Tuesday, February 24, 2015

Necessary Awkwardness

For every stage my daughters go through, every life event they experience, I have a memory of myself at that very age and stage. I try very hard to meet them where they are, acknowledging their unique personalities, but I also try to recall where I was at that point and what might have helped me, in case they can't articulate what they need.

We have talked about menses openly and regularly (ha!) since they were in elementary school. I wanted them to be comfortable and knowledgeable. Unashamed. I wanted them to feel competent to care for themselves. Nobody did that for me and they wouldn't know to ask. I've taught them to track their cycles and to carry spare supplies. When they find themselves unaccountably emotional, I gently remind them to check the calendar. Might that be why they are feeling this way?

We have talked about sex. Not in a titillating way, but in a matter-of-fact way.  The mechanics are old news around here. They knew about egg and sperm long ago. They have known how the baby "gets out" for what seems like forever. They were curious and interested and so I explained it all to them. We use no euphemisms in our house. We name the parts accurately. I have always acknowledged (out loud) that they may be attracted to someone of either gender or they may be attracted to both genders and it's all perfectly normal.

For quite a few years, that was enough. A couple of years ago, I realized it was time for a different kind of sex talk. The sex talk I wish I had been given. The sex talk that might have prevented some of my own bad experiences.

My first boyfriend, when I was 13 and in 7th grade, was a 17 year old junior in high school. Our paper routes were adjacent, so we walked many miles together every afternoon for a few months. As time progressed, many of those walks ended in make-out sessions that I was completely unprepared for. He gave me attention and made me feel special, so I went along with it for a while. We broke up before things got too far out of hand, but not before I had a neck covered in hickeys that I tried in vain to cover with make-up. I truly had no idea how it happened. I thought he was just kissing me. I don't recall either of my parents commenting about it, though how it could have escaped their notice I don't know. I was the talk of St. Joe's for months.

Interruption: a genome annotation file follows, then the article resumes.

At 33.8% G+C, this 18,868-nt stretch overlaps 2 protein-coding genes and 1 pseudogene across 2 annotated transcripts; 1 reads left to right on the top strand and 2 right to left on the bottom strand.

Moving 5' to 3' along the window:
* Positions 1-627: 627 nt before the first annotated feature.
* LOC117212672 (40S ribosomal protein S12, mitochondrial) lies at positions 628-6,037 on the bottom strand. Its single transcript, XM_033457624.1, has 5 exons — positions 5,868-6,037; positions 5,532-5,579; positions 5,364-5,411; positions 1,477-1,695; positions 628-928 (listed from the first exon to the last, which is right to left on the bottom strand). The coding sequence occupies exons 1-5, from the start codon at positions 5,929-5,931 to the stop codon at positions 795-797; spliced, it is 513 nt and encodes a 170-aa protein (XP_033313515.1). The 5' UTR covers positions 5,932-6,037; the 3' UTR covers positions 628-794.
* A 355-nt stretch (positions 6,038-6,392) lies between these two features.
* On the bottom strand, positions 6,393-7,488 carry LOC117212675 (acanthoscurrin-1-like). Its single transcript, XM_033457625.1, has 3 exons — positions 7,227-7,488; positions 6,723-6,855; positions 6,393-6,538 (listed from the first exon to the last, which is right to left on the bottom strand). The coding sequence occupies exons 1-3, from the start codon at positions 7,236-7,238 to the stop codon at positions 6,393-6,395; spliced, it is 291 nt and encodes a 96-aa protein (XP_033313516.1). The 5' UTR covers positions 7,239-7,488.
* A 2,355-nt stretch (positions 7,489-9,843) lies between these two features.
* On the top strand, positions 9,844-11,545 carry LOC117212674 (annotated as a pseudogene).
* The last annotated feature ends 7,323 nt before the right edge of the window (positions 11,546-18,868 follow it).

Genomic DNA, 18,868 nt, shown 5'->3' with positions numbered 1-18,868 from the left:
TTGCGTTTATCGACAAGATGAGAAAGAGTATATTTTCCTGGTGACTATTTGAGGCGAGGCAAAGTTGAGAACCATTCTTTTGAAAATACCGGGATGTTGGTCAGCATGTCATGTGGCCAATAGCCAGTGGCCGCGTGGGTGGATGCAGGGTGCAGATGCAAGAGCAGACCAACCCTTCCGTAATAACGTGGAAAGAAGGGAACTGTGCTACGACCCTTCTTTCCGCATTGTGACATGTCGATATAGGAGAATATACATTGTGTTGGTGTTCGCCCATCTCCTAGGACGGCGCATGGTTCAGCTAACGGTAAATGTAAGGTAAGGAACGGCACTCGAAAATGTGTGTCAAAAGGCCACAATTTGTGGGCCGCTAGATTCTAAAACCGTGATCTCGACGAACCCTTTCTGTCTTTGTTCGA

So, instead of the mechanics of sex, now we talk more about the feelings. We talk about having crushes. We talk about how overwhelming it can feel when you really, really like someone and you want them to like you back. I have spoken to them about how nice it feels to be physically close to someone you care about, but how that does not have to result in intercourse. There are many, many ways to be close and to express love and affection. One act does not necessarily lead to another. There is no time-table or standard progression and anyone who tells them there is, is lying.

My daughters know that they own their own bodies.  They and only they decide who - boy or girl - touches them, where, and when. They must respect the boundaries of others, as well, if they are more physical than the other person is comfortable with.

I try to teach them to pay attention to their instincts. How does a person make them feel? Do they feel respected and cared for? Do they feel pushed, rushed or manipulated? Are they having fun? There are allowances to be made for adolescent awkwardness in flirting and in communication, surely, but if they are always feeling like they are defending themselves or arguing about why they do not want to do something, that should be a warning sign. If a situation makes them uncomfortable, they have a special code to text me so I can retrieve them without embarrassment.

I tell them about a couple of my high school boyfriends: big, muscular boys who were like octopi the minute the lights dimmed in the movie theater. I tell them how it felt to be constantly wrestling with those boys; that I thought it was normal. I tell them they don't have to put up with that. They can just get up, walk out and call me. It's not okay to be treated that way, but nobody ever told me that. Nobody ever told me that I could set a boundary and expect it to be honored. And so I tell them.

We talk about how our culture teaches boys that they are expected to push girls for sex, but often the boys may not really want to do it. They may not feel ready, but they are feeling pressure from their friends. Maybe some boys don't have anyone telling them the truth: that sex is only good when it is fully, joyfully consensual.  I don't want to scare them, but I tell them anyway.

We don't have these talks all at once, but in bits and pieces, and most importantly, often with Hombre. We touch on it during car rides or waiting in the drop off line at school. Maybe if I see something on TV or hear a song on the radio that brings it to mind. My girls are embarrassed, more so now than when they were younger, as the implications are far more real now that they are in middle and high school. They roll their eyes and tell me that I am "awkward." I probably am, but I don't care. I want them to know what to expect and to feel like they can handle it.

I worry and yet, as I watch my eldest walk out the door to the waiting car of her first date, I find I am mostly concerned about his driving skills.